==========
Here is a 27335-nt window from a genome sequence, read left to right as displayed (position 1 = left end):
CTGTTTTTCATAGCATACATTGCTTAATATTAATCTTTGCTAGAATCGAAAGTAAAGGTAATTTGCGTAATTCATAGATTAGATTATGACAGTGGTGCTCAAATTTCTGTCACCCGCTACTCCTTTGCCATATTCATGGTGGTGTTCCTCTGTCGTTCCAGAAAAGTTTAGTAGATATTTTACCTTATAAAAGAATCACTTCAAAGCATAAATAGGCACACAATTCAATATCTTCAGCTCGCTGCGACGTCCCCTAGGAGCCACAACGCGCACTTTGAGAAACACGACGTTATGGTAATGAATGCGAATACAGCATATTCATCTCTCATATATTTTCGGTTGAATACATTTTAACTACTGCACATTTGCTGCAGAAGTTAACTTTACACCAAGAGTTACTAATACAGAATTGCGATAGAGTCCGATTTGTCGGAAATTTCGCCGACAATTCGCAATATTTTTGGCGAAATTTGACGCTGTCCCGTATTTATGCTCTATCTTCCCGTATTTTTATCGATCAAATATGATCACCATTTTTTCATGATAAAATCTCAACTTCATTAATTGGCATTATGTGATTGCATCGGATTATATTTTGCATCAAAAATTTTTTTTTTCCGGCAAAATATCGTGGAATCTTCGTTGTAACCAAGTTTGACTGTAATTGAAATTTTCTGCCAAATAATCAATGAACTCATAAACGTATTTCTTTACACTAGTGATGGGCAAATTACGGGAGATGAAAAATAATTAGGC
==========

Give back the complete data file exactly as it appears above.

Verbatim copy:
Here is a 27335-nt window from a genome sequence, read left to right as displayed (position 1 = left end):
CTGTTTTTCATAGCATACATTGCTTAATATTAATCTTTGCTAGAATCGAAAGTAAAGGTAATTTGCGTAATTCATAGATTAGATTATGACAGTGGTGCTCAAATTTCTGTCACCCGCTACTCCTTTGCCATATTCATGGTGGTGTTCCTCTGTCGTTCCAGAAAAGTTTAGTAGATATTTTACCTTATAAAAGAATCACTTCAAAGCATAAATAGGCACACAATTCAATATCTTCAGCTCGCTGCGACGTCCCCTAGGAGCCACAACGCGCACTTTGAGAAACACGACGTTATGGTAATGAATGCGAATACAGCATATTCATCTCTCATATATTTTCGGTTGAATACATTTTAACTACTGCACATTTGCTGCAGAAGTTAACTTTACACCAAGAGTTACTAATACAGAATTGCGATAGAGTCCGATTTGTCGGAAATTTCGCCGACAATTCGCAATATTTTTGGCGAAATTTGACGCTGTCCCGTATTTATGCTCTATCTTCCCGTATTTTTATCGATCAAATATGATCACCATTTTTTCATGATAAAATCTCAACTTCATTAATTGGCATTATGTGATTGCATCGGATTATATTTTGCATCAAAAATTTTTTTTTTCCGGCAAAATATCGTGGAATCTTCGTTGTAACCAAGTTTGACTGTAATTGAAATTTTCTGCCAAATAATCAATGAACTCATAAACGTATTTCTTTACACTAGTGATGGGCAAATTACGGGAGATGAAAAATAATTAGGC